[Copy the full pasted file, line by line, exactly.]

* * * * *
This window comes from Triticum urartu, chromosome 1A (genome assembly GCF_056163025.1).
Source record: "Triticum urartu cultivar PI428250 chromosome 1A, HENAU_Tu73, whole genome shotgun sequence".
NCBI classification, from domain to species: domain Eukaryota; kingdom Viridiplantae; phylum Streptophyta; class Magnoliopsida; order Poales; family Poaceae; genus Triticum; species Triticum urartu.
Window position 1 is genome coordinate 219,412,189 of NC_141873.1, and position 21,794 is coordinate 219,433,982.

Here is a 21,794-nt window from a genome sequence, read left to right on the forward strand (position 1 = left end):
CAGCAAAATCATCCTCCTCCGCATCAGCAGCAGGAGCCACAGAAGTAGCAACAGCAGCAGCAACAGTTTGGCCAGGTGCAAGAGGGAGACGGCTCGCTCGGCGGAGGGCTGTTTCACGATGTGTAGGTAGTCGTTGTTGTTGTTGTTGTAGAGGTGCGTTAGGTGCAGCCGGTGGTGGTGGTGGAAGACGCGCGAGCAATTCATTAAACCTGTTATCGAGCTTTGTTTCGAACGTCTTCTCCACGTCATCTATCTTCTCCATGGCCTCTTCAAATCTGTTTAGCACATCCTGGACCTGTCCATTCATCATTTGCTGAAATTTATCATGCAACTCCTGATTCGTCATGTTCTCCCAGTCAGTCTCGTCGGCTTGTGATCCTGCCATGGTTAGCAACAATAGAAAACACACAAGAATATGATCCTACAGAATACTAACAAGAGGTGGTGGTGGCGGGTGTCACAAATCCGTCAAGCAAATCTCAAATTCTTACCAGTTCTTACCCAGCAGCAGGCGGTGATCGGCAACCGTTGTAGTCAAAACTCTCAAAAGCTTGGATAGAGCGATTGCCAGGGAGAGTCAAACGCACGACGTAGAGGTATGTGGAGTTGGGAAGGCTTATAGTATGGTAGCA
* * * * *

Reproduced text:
This window comes from Triticum urartu, chromosome 1A (genome assembly GCF_056163025.1).
Source record: "Triticum urartu cultivar PI428250 chromosome 1A, HENAU_Tu73, whole genome shotgun sequence".
NCBI classification, from domain to species: domain Eukaryota; kingdom Viridiplantae; phylum Streptophyta; class Magnoliopsida; order Poales; family Poaceae; genus Triticum; species Triticum urartu.
Window position 1 is genome coordinate 219,412,189 of NC_141873.1, and position 21,794 is coordinate 219,433,982.

Here is a 21,794-nt window from a genome sequence, read left to right on the forward strand (position 1 = left end):
CAGCAAAATCATCCTCCTCCGCATCAGCAGCAGGAGCCACAGAAGTAGCAACAGCAGCAGCAACAGTTTGGCCAGGTGCAAGAGGGAGACGGCTCGCTCGGCGGAGGGCTGTTTCACGATGTGTAGGTAGTCGTTGTTGTTGTTGTTGTAGAGGTGCGTTAGGTGCAGCCGGTGGTGGTGGTGGAAGACGCGCGAGCAATTCATTAAACCTGTTATCGAGCTTTGTTTCGAACGTCTTCTCCACGTCATCTATCTTCTCCATGGCCTCTTCAAATCTGTTTAGCACATCCTGGACCTGTCCATTCATCATTTGCTGAAATTTATCATGCAACTCCTGATTCGTCATGTTCTCCCAGTCAGTCTCGTCGGCTTGTGATCCTGCCATGGTTAGCAACAATAGAAAACACACAAGAATATGATCCTACAGAATACTAACAAGAGGTGGTGGTGGCGGGTGTCACAAATCCGTCAAGCAAATCTCAAATTCTTACCAGTTCTTACCCAGCAGCAGGCGGTGATCGGCAACCGTTGTAGTCAAAACTCTCAAAAGCTTGGATAGAGCGATTGCCAGGGAGAGTCAAACGCACGACGTAGAGGTATGTGGAGTTGGGAAGGCTTATAGTATGGTAGCA